Figured it out but it's not pretty: set -U | string join "," | string match -r 'SOME_VAR\s(.*?),' | sed -n 2p
Fabian Homborg
@faho
@mattsacks If you want to see the global variables, use set -g?
set -U is specifically listing universal variables
That's what the -U stands for.
Matt Sacks
@mattsacks

@faho Yea sorry, it's kind of a weird situation. In Vim, it seems like universal variables are getting copied into the global scope for the vim session if they're updated in the background. Here's how to repro:

set -Ux TEST "something"
vim .
:!set -S TEST # should only have a universal version set
<Ctrl-z> # send vim to background
set -Ux TEST "new value"
fg
:!set -S TEST # TEST now has a global value of "something"

Ideally, this wouldn't create a global value and would only be the universal one I think?

Fabian Homborg
@faho
Okay, let me clarify the FAQ
When a variable is exported, it is passed to child processes.
When fish imports a variable, it does so as a global variable
Global is a smaller scope than universal, so global variables shadow universal ones.
Matt Sacks
@mattsacks
Oooh gotcha but in this case, it's only importing the variable globally when there's a new universal one exported, right?
Fabian Homborg
@faho
That fish that you start your vim in passes the variable to vim, which then creates a child fish, and passes the variable along.
So if you do want to mess with exported variables in this way, use a global-exported one, not a universal-exported.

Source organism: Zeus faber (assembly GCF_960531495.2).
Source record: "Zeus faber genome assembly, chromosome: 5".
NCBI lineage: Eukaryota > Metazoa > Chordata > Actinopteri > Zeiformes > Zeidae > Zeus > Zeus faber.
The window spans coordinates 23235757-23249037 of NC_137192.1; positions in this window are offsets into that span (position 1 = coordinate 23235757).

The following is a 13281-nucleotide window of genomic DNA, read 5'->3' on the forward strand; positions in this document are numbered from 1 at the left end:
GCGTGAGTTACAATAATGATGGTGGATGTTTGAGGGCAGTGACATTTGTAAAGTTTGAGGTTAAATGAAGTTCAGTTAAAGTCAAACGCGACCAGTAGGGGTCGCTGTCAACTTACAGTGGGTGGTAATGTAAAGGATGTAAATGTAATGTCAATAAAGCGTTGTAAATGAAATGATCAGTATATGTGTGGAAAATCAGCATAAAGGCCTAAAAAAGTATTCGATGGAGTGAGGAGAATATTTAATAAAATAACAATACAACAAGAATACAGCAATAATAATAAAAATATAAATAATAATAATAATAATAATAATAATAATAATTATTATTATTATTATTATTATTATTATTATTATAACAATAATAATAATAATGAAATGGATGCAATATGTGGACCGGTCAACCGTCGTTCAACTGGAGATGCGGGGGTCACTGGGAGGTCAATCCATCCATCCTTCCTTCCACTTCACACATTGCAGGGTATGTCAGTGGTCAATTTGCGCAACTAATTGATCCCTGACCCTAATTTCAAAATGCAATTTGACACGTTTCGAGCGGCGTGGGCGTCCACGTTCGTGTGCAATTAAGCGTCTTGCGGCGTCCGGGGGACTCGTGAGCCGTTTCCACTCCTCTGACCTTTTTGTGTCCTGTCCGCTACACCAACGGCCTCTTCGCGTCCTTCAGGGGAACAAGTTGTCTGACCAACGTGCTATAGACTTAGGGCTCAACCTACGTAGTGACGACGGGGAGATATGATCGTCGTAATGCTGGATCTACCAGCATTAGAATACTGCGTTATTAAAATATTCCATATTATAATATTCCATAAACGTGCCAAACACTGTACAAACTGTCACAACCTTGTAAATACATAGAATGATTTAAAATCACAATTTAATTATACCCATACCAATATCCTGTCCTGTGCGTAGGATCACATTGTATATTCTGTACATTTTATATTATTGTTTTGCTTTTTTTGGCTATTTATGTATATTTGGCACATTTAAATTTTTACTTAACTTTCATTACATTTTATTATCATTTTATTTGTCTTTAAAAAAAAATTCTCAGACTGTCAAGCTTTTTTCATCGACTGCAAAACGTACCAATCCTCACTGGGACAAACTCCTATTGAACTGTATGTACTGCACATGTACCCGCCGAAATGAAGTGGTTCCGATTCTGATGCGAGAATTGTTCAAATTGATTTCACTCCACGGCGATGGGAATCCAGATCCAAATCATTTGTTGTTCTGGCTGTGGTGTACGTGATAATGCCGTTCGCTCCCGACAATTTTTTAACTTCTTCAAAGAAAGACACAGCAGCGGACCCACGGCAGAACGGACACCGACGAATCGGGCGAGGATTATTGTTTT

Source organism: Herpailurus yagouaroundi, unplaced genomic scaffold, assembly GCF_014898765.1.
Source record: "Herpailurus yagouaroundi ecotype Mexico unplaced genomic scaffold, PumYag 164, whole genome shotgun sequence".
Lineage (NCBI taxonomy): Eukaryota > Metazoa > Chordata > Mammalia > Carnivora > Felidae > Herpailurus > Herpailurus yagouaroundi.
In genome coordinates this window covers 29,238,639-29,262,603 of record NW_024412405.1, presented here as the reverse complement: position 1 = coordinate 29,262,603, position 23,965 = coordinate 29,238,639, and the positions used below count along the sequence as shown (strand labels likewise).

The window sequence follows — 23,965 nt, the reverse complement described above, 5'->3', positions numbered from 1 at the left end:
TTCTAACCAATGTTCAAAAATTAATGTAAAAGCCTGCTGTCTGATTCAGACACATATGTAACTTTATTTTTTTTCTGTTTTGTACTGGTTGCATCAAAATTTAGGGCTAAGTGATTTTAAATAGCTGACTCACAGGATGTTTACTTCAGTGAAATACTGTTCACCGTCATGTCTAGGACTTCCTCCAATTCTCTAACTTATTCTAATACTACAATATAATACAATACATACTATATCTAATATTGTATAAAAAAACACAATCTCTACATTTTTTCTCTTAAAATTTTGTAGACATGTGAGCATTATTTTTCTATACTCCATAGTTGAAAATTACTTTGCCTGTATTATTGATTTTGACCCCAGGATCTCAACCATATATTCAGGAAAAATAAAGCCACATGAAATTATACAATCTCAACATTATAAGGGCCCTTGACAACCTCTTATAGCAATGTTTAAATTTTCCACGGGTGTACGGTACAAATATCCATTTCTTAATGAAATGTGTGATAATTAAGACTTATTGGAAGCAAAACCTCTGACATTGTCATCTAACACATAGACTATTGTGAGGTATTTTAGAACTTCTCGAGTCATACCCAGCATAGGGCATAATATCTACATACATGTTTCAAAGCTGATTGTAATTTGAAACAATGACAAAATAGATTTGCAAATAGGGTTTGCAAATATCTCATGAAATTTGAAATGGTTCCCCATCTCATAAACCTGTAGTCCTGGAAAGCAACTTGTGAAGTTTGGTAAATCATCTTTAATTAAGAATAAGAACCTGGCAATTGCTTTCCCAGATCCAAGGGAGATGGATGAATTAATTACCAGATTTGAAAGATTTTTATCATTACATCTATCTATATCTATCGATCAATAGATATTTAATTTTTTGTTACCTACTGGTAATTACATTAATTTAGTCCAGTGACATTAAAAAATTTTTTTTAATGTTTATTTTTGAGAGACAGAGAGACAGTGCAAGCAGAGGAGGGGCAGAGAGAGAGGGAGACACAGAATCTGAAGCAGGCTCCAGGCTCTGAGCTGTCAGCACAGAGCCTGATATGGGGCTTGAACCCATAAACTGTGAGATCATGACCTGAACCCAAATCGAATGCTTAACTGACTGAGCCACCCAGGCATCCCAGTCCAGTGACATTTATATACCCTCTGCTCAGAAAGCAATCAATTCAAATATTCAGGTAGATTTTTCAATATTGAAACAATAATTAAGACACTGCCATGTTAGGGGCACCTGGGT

Matt Sacks
@mattsacks
Makes sense! But I want this to update other fish sessions as well, not just the current one. Isn't that the use case for universal?
Fabian Homborg
@faho
Then use a non-exported universal variable.
Matt Sacks
@mattsacks
But that wouldn't get updated in a running vim session since it's not exported, right?
Fabian Homborg
@faho
It won't be updated in vim regardless what you do, because vim does not know about universal variables.
It will be updated in the fishes it runs
Matt Sacks
@mattsacks

I'll give that a shot and report back—thank you!

(Also, for the sake of learning, do you have any recommendations on my parsing of scoped variables I posted above with the string match | stuff?)

Fabian Homborg
@faho
I probably wouldn't try parsing sets output like that, and if I did I'd use string replace instead of string match | sed - it has a -f (--filter) option to only pass through lines that matched
Matt Sacks
@mattsacks
Oooh, looks like I missed the -f option. Thanks!
chriz
@chrizworks_twitter
hello 👋 Anyone using vi binding in fish? How do you enable the dot command for repeating and j and k?
John Meow
@johnmeow_gitlab
How do I get $0? Like if I run cmd arg1 arg2, how do I get the cmd parameter?
Fabian Homborg
@faho
@chrizworks_twitter It's not implemented.
@johnmeow_gitlab What do you want? The scripts name?
Most likely status filename, but there's also status current-command, depending on what you're using it for.
Ilan Cosman
@IlanCosman

How can I pipe into a function?

Ex:

function foo
    string replace -a is was
end
printf '%s' is | string replace -a is was
was
❯ printf '%s' is | foo # Errors
Fabian Homborg
@faho
@IlanCosman string won't read from stdin in that case (it'll read arguments from the commandline, not stdin), use read.